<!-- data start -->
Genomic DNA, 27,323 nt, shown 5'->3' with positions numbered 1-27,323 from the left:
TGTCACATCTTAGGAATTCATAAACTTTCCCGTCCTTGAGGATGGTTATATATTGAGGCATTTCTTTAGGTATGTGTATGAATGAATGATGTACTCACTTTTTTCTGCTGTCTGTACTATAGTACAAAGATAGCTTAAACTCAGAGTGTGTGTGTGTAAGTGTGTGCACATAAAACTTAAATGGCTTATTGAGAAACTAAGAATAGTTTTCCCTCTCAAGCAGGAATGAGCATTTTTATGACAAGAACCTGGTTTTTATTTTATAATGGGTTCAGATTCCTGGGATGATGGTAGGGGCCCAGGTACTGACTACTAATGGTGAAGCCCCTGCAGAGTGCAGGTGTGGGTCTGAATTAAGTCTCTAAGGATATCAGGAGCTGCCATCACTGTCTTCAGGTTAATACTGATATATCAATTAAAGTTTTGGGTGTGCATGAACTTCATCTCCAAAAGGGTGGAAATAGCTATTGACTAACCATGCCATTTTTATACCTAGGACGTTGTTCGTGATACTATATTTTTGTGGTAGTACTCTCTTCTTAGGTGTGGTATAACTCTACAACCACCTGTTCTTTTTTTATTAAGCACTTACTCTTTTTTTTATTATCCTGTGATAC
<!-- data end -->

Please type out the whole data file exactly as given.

Genomic DNA, 27,323 nt, shown 5'->3' with positions numbered 1-27,323 from the left:
TGTCACATCTTAGGAATTCATAAACTTTCCCGTCCTTGAGGATGGTTATATATTGAGGCATTTCTTTAGGTATGTGTATGAATGAATGATGTACTCACTTTTTTCTGCTGTCTGTACTATAGTACAAAGATAGCTTAAACTCAGAGTGTGTGTGTGTAAGTGTGTGCACATAAAACTTAAATGGCTTATTGAGAAACTAAGAATAGTTTTCCCTCTCAAGCAGGAATGAGCATTTTTATGACAAGAACCTGGTTTTTATTTTATAATGGGTTCAGATTCCTGGGATGATGGTAGGGGCCCAGGTACTGACTACTAATGGTGAAGCCCCTGCAGAGTGCAGGTGTGGGTCTGAATTAAGTCTCTAAGGATATCAGGAGCTGCCATCACTGTCTTCAGGTTAATACTGATATATCAATTAAAGTTTTGGGTGTGCATGAACTTCATCTCCAAAAGGGTGGAAATAGCTATTGACTAACCATGCCATTTTTATACCTAGGACGTTGTTCGTGATACTATATTTTTGTGGTAGTACTCTCTTCTTAGGTGTGGTATAACTCTACAACCACCTGTTCTTTTTTTATTAAGCACTTACTCTTTTTTTTATTATCCTGTGATAC